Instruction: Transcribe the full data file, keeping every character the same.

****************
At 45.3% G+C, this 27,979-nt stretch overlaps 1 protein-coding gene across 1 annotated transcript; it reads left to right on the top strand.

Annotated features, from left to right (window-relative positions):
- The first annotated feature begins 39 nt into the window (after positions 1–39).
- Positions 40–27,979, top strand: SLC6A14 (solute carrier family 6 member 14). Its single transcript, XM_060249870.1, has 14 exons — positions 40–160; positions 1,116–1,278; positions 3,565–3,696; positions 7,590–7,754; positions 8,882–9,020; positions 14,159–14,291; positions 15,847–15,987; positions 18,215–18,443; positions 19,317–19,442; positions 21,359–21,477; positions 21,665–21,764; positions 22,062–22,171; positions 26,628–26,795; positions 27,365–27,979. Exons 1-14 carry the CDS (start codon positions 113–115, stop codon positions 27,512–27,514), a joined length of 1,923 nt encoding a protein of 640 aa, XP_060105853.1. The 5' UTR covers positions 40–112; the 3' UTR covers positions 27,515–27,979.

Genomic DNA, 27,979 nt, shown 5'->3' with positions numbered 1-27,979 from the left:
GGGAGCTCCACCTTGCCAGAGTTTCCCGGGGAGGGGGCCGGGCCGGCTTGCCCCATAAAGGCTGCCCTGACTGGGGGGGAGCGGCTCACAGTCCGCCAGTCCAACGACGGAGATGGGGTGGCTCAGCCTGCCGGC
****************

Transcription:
At 45.3% G+C, this 27,979-nt stretch overlaps 1 protein-coding gene across 1 annotated transcript; it reads left to right on the top strand.

Annotated features, from left to right (window-relative positions):
- The first annotated feature begins 39 nt into the window (after positions 1–39).
- Positions 40–27,979, top strand: SLC6A14 (solute carrier family 6 member 14). Its single transcript, XM_060249870.1, has 14 exons — positions 40–160; positions 1,116–1,278; positions 3,565–3,696; positions 7,590–7,754; positions 8,882–9,020; positions 14,159–14,291; positions 15,847–15,987; positions 18,215–18,443; positions 19,317–19,442; positions 21,359–21,477; positions 21,665–21,764; positions 22,062–22,171; positions 26,628–26,795; positions 27,365–27,979. Exons 1-14 carry the CDS (start codon positions 113–115, stop codon positions 27,512–27,514), a joined length of 1,923 nt encoding a protein of 640 aa, XP_060105853.1. The 5' UTR covers positions 40–112; the 3' UTR covers positions 27,515–27,979.

Genomic DNA, 27,979 nt, shown 5'->3' with positions numbered 1-27,979 from the left:
GGGAGCTCCACCTTGCCAGAGTTTCCCGGGGAGGGGGCCGGGCCGGCTTGCCCCATAAAGGCTGCCCTGACTGGGGGGGAGCGGCTCACAGTCCGCCAGTCCAACGACGGAGATGGGGTGGCTCAGCCTGCCGGC